Stories From the Edge of Blindness

In 2002, Retinitis Pigmentosa changed my life. This is my story of a slow approach to darkness.


March 2011

A Walk into the Future

I admit that most days, I stay in my house.  It isn’t because I am afraid, more because I am comfortable and lazy. I have been telling myself for weeks that I need to get out of my comfort zone and out of the house and find a place to hunker down and write.  A friend suggested the library and I knew it would be perfect; quiet, surrounded by books and no food allowed.  But I didn’t go; I stayed in the house and watched tv and ate too much and abused myself for being fat and lazy and useless.  Why I found this a better option is a total fucking mystery to me, but the weeks floated by and the pounds added up and I found myself moving at the pace of “Days of our Lives”.  I could clearly see the corner I needed to turn, but I was making sure the approach was as slow as possible.

Today, I turned the corner.  I packed up my brand new bag made from recycled materials and headed out to my local library.  The library is about a four block walk from my house, down Sunset Blvd.  On the journey I passed a flamboyant man taking Polaroids of a motel frequented by hookers, a homeless person painstakingly organizing the contents of his shopping cart, and a throng of wide-eyed star fuckers searching for Charlie Sheen outside a famous strip joint.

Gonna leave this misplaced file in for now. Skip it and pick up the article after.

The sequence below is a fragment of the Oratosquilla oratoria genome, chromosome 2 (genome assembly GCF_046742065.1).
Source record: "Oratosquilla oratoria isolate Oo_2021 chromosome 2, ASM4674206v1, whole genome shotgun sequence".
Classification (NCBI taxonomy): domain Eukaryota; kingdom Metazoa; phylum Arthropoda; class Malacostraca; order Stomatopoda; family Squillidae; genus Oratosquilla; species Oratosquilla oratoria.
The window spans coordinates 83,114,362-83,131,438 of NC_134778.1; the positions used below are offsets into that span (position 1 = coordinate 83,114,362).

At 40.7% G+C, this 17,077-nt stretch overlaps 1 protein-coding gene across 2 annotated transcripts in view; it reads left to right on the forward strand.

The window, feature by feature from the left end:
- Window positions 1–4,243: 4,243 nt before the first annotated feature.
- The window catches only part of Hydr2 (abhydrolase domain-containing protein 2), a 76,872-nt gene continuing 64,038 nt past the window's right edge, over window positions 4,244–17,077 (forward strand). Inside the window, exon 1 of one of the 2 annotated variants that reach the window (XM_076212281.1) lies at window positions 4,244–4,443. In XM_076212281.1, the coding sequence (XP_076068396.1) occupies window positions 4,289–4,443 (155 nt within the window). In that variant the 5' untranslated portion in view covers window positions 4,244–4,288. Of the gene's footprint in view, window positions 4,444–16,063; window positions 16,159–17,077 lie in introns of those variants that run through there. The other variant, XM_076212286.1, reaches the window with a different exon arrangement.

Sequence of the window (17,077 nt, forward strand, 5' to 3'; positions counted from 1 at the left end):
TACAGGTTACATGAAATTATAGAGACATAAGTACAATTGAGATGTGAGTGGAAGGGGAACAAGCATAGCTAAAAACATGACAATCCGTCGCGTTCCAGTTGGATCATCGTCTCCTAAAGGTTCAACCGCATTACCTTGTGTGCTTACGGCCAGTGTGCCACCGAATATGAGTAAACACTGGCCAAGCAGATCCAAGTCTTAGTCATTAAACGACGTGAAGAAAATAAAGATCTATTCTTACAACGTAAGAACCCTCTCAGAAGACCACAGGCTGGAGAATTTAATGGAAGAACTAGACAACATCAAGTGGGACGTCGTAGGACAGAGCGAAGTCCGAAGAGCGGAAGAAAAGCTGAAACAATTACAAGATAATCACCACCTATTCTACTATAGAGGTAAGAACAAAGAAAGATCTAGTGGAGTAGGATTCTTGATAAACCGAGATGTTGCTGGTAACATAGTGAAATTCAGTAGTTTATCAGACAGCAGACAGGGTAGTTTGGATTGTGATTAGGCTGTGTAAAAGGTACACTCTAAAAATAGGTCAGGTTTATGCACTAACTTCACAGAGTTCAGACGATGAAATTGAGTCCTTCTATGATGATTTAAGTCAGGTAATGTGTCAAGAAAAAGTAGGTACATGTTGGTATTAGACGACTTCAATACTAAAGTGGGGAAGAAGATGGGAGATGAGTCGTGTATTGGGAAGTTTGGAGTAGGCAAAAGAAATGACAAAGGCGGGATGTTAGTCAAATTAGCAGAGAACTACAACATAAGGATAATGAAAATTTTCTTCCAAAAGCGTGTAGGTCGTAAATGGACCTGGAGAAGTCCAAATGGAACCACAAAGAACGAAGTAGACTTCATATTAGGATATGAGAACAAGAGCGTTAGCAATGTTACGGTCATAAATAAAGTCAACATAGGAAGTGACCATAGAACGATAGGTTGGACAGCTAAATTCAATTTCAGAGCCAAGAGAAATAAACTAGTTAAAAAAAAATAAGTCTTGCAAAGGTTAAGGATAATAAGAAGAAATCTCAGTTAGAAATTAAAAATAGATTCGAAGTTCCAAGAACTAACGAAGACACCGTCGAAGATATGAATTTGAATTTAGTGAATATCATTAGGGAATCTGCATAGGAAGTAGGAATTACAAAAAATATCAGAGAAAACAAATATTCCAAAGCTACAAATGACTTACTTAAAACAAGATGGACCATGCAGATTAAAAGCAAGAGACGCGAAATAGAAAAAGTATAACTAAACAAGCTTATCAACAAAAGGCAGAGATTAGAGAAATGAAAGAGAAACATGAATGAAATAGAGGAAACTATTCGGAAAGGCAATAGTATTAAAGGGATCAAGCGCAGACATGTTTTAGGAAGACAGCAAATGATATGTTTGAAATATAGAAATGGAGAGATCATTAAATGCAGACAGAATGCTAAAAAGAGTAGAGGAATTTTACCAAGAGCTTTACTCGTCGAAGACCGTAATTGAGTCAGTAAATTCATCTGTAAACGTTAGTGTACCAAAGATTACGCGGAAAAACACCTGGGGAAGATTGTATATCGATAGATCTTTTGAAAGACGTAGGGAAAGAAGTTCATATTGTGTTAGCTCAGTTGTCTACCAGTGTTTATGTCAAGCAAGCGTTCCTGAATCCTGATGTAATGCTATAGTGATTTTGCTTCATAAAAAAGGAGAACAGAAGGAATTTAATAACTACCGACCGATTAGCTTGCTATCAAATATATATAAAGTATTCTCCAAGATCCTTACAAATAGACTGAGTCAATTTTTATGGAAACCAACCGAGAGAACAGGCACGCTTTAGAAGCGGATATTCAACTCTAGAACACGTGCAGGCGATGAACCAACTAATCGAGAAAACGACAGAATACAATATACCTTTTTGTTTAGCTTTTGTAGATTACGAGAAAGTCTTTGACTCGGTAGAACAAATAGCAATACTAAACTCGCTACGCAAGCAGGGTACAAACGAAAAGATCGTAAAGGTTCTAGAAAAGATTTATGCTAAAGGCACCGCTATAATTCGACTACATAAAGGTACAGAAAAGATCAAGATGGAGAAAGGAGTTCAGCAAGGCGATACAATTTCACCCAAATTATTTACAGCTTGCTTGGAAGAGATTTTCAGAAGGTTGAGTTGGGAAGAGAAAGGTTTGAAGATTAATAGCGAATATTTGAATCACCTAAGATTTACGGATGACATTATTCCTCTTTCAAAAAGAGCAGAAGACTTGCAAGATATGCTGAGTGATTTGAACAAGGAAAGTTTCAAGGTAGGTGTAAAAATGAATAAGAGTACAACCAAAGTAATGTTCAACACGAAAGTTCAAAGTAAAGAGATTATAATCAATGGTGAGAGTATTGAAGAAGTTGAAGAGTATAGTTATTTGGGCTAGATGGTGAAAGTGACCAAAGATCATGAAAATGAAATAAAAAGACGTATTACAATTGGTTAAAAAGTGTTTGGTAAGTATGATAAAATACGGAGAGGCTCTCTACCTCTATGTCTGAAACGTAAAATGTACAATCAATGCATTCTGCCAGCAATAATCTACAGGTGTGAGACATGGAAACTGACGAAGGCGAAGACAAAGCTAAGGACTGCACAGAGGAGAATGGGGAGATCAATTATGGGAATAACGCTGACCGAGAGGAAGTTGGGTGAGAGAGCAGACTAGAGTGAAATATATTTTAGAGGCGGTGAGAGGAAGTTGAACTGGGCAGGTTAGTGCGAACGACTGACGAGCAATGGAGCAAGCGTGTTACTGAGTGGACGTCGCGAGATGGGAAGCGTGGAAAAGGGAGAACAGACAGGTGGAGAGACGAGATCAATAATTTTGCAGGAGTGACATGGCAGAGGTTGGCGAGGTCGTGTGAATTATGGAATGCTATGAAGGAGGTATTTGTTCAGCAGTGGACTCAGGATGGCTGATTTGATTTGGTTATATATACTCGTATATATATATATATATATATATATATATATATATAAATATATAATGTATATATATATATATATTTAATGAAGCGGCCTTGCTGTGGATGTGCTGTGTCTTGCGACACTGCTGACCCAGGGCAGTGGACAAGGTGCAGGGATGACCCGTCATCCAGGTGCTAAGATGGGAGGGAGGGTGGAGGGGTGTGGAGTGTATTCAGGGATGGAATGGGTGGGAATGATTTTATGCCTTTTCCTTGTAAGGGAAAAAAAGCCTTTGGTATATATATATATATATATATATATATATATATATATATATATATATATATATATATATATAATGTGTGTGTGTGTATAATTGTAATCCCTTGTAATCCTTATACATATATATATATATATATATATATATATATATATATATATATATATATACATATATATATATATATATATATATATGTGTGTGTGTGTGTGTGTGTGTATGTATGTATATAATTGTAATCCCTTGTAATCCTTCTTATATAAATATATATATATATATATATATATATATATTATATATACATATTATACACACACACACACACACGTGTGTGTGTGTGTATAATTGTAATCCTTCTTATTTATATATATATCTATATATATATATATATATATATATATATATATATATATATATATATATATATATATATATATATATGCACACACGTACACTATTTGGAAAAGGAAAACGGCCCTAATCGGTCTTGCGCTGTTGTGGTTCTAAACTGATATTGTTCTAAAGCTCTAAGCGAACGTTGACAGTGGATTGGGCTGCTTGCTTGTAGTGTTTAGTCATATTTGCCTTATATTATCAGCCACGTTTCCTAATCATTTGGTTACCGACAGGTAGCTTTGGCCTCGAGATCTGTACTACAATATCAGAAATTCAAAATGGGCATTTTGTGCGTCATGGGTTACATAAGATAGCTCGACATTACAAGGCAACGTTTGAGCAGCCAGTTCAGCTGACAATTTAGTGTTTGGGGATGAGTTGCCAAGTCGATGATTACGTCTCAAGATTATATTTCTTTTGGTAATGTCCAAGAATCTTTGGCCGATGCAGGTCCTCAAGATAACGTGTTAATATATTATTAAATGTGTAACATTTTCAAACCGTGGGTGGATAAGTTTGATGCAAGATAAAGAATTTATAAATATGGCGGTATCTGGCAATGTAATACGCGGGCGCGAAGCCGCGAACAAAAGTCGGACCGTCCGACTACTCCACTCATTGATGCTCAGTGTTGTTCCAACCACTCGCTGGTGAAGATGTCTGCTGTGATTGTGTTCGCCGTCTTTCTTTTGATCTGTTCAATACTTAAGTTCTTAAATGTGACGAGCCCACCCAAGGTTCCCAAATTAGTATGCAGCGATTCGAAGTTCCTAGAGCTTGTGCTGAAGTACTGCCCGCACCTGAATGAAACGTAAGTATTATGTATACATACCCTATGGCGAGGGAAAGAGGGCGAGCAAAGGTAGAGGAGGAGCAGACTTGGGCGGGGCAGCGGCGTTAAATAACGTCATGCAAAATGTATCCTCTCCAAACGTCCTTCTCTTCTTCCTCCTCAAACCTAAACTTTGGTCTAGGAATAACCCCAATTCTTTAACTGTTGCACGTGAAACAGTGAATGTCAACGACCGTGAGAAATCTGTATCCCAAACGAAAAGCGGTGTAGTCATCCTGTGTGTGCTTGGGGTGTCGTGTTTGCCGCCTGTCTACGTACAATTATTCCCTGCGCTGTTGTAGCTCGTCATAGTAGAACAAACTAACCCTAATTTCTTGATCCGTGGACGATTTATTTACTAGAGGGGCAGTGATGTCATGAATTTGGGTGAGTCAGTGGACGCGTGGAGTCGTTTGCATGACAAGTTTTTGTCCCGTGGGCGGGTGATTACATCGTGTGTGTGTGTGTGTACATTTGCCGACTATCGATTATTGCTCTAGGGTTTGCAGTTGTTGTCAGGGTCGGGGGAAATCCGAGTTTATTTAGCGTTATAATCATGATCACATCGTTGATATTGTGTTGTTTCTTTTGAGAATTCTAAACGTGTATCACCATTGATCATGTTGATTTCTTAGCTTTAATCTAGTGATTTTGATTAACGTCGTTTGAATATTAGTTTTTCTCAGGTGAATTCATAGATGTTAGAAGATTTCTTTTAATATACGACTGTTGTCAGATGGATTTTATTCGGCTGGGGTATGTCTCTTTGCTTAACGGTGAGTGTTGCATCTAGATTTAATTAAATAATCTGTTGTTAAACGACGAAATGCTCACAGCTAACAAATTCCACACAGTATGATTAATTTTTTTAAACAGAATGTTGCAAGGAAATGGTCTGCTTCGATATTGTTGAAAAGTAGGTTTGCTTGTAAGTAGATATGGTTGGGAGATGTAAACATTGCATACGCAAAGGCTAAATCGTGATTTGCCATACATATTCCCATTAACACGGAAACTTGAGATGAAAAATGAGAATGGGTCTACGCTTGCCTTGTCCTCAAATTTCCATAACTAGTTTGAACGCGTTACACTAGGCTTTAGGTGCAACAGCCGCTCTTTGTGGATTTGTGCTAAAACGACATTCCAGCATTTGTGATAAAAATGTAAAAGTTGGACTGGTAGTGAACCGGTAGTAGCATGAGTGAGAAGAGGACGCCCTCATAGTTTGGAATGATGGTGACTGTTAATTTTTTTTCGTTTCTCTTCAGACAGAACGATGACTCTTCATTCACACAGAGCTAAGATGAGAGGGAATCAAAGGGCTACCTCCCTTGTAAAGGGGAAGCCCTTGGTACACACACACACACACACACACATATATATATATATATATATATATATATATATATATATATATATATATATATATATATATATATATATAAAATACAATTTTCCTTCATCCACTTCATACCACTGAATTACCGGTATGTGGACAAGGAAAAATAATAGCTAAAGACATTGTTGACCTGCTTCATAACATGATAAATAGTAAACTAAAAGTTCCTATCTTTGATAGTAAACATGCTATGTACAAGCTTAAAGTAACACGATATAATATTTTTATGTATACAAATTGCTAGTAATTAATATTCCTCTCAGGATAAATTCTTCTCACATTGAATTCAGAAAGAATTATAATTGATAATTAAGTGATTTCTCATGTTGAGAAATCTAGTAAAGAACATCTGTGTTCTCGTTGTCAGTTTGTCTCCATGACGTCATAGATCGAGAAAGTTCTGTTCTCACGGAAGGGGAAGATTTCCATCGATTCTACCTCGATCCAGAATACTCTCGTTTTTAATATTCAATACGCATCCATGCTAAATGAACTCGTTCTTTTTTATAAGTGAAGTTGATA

When I got to the library I was met with an entrance free of loitering gang members, which I took as a good sign.  Maybe this library thing was actually going to work.  I walked in and it was quiet; wonderful.  It was also full of people reading and working at the desks and surfing the net on the library’s computers.  It was perfect.  I was thrilled.  I headed to the children’s section.

Why the children’s section?  Well, for one it is in the back of the library and I wanted to be far away from the temptation of the exit.  I also like the smaller desks and chairs because my feet actually touch the floor. Yes, I am that short.  And, I figured if there was going to be noise, I would prefer happy kid noise to grumbling grown up noise.

So, here I am in the kids section of my local library and I am actually writing.  I think I could make a habit of this.

Cross That Bridge

When you are losing your vision but you don’t know how quickly or to what degree or even how much will eventually be lost, you are sort of forced to adopt the attitude of crossing bridges when you come to them.  I realized recently that what has felt like one of the most frustrating aspects of having RP, the uncertainty, could actually be liberating.  I have spent the years since my diagnosis in endless hours of contemplation over ‘ what if’s”.  What if I am blind by the age of 50?  What if I lose all my vision?  What if I stay this sighted for the next 20 years?  What if there is never a cure?  What if there is?

I have known about my RP for almost nine years and my vision has been relatively stable for the past five.  I know that I can’t count on that, but I have also learned that living in dread of the unknown keeps me frozen and fearful.  I need to truly embrace the idea of living in the moment and start feeling my life in its current rhythm and not allow it to function as an afterthought to what the RP may bring.  In this moment I see and I am grateful. I will cross tomorrows bridges when they come.

Blog at

Up ↑